This sword produced by OTC/Erik Steelcrafts was first part of the Balaur Arms Collection in 2020. Erik Steelcrafts have changed the leather grip on the new design. I've heard good words about this one through the collecting community, I look forward to examining in more details the various components as well as the craftsmanship, if its similar to my recent other Erik Steelcrafts blades. With that, let's get started.
I received this sword along with 5 other models all wrapped up in a big box full of shredded paper which kept the swords safe. Yes, I needed the vacuum cleaner to pick it all up afterwards! Each sword was wrapped in very tight film paper. It is very tedious and difficult to remove all that. I have to use a knife being very careful not to damage the leather of the grip or scratch any other surface. So the swords are very well protected and well oiled in the package!
I am at first sight impressed with the quality of this sword. I was roughly expecting to find something similar to Windlass Steelcrafts. It seems to be, and maybe even a little more refined. It look more refined than my Deepeeka version as well. Everything seems fine at first sight and no major flaws jump out at me at first glance. We will discover few defects later in the review. I had concerns about some past problems with the gap between the guard and the blade but it's very good, no worse than other manufacturers. The craftmanship seems to live up to my expectations. So let's start the deserved analysis of this beautiful sword.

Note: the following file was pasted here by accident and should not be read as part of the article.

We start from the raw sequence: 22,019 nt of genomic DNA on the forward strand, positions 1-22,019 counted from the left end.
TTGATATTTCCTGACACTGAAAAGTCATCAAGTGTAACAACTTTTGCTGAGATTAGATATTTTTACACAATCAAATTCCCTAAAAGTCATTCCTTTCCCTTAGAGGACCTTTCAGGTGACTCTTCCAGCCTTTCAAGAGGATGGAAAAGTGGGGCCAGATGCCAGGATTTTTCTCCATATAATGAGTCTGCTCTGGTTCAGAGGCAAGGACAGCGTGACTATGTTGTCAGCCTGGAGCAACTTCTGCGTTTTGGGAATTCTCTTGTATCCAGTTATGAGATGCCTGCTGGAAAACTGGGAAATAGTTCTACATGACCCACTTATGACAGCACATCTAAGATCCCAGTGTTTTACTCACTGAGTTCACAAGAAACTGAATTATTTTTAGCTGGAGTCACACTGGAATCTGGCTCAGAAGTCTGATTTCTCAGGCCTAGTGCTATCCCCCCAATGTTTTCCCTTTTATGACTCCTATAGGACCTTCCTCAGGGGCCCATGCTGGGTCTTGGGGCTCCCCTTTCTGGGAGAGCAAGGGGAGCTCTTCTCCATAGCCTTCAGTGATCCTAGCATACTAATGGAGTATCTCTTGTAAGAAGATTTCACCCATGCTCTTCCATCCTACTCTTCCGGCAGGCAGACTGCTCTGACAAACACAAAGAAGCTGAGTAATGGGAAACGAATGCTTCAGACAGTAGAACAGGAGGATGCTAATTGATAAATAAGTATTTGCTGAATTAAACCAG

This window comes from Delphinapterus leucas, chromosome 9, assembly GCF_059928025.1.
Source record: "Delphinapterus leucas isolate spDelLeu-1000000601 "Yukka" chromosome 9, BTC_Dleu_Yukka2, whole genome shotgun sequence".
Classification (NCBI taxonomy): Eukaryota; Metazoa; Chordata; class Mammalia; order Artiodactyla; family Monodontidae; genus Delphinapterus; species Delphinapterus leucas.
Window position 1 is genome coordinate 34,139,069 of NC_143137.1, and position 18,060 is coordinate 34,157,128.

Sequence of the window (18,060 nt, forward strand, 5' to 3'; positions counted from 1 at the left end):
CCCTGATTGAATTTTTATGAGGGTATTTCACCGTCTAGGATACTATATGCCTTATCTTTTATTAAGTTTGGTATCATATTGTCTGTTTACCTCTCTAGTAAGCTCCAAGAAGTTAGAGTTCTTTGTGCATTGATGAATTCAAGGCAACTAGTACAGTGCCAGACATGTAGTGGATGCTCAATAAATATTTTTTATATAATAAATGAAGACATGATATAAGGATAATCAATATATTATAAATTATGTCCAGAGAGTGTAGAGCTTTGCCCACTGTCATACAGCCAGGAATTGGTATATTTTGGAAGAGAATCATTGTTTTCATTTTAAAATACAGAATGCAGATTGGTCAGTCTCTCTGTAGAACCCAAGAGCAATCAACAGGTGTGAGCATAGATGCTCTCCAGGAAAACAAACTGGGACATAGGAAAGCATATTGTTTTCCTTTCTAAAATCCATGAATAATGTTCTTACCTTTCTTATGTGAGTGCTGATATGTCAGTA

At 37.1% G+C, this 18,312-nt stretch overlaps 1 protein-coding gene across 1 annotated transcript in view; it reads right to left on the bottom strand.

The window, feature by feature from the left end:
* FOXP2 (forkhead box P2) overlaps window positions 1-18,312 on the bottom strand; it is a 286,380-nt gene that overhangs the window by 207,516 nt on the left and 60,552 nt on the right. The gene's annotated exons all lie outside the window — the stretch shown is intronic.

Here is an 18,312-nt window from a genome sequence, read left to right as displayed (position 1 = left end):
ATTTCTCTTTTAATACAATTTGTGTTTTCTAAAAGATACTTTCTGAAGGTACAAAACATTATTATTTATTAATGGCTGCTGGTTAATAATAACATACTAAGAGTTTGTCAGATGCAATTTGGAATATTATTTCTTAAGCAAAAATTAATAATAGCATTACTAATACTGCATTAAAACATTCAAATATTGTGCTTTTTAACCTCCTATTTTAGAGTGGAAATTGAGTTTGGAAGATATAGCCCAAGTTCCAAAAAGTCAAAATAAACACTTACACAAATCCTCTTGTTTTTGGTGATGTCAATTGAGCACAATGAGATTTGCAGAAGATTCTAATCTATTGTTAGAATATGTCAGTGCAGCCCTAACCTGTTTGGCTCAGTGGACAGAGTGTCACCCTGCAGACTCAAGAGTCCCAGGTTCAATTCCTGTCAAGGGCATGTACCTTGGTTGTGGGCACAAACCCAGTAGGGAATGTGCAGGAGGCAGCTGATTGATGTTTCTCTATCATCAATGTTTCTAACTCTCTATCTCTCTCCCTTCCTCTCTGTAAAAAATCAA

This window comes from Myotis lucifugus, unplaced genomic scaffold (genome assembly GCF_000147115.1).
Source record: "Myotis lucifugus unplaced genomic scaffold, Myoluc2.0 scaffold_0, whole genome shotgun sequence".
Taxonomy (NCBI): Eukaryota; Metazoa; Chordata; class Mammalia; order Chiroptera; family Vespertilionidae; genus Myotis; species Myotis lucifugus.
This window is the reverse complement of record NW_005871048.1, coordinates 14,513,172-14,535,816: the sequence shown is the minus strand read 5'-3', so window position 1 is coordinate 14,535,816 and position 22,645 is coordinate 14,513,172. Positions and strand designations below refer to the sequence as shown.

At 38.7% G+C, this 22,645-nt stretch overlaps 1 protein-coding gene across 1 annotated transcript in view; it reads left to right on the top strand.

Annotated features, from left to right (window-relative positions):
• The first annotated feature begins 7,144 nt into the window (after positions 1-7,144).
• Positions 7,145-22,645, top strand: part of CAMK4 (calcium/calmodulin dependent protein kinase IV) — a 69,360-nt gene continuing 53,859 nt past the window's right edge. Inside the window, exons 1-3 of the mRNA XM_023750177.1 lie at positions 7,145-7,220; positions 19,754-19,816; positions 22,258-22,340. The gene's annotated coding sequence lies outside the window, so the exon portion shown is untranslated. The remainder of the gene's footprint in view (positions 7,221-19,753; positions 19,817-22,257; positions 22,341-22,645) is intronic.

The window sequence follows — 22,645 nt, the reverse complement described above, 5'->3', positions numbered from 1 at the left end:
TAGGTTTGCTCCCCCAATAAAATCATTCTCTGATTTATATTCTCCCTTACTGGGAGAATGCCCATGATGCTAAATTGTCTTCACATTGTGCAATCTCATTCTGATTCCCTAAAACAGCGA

Blade Length : 29 3/4’’
Overall Length : 36 1/2’’
Handle: 6 3/4’’
Grip Length : 3 3/4’’
Weight : 2 lb 14 oz
Edge : Unsharpened
Pommel : 2 pieces - Riveted and Peened
Width : 57mm
Distal Taper : (Thicker Side – back of the edge ) 4.5 mm – 4.2 mm – 3.8 mm
Sweet Spot (Centre of Percussion) : 9’’ from tip
P.O.B.: ’’ Below hilt
Petersen Type H is the most prominent hilt type found on swords from the Viking Age and spans a time period from late 8th Century to late 10th Century. As mentioned before, the hilt is very beautiful and refined. It is solid, peened (2 parts riveted and peened) without any scratches. Not so comfortable though, but that's due to the design, not the craftsmanship. The lines are smooth,
The blade is a Type X, according to the Oakeshott Typology. The blade is made of 1060 carbon steel. 1060 carbon steel is good because when it is properly heat treated it becomes resilient. It is quite tough and can keep its edge fairly well. Since I'm not a metallurgy expert, I can't verify if this is really what Erik Steelcrafts used in the India forge. It sports a high level of resistance to fatigue, has high ductility, and has good spring qualities useful for applications where flexibility is desired. In order to lighten and help a blade perform, it is often said that there must be a distal taper. Distal tapering refers to a blade's cross-section thinning from its base to its tip. I measured using a caliper and indeed, there is indeed a distal taper on this blade, a small one but its there. The thickest part of the blade (the back of the single edge) is 4.5mm at the guard, reaches 4.2mm in the middle and ends at 3.8mm near the tip. The blade of this sword comes unsharpened from the manufacturer.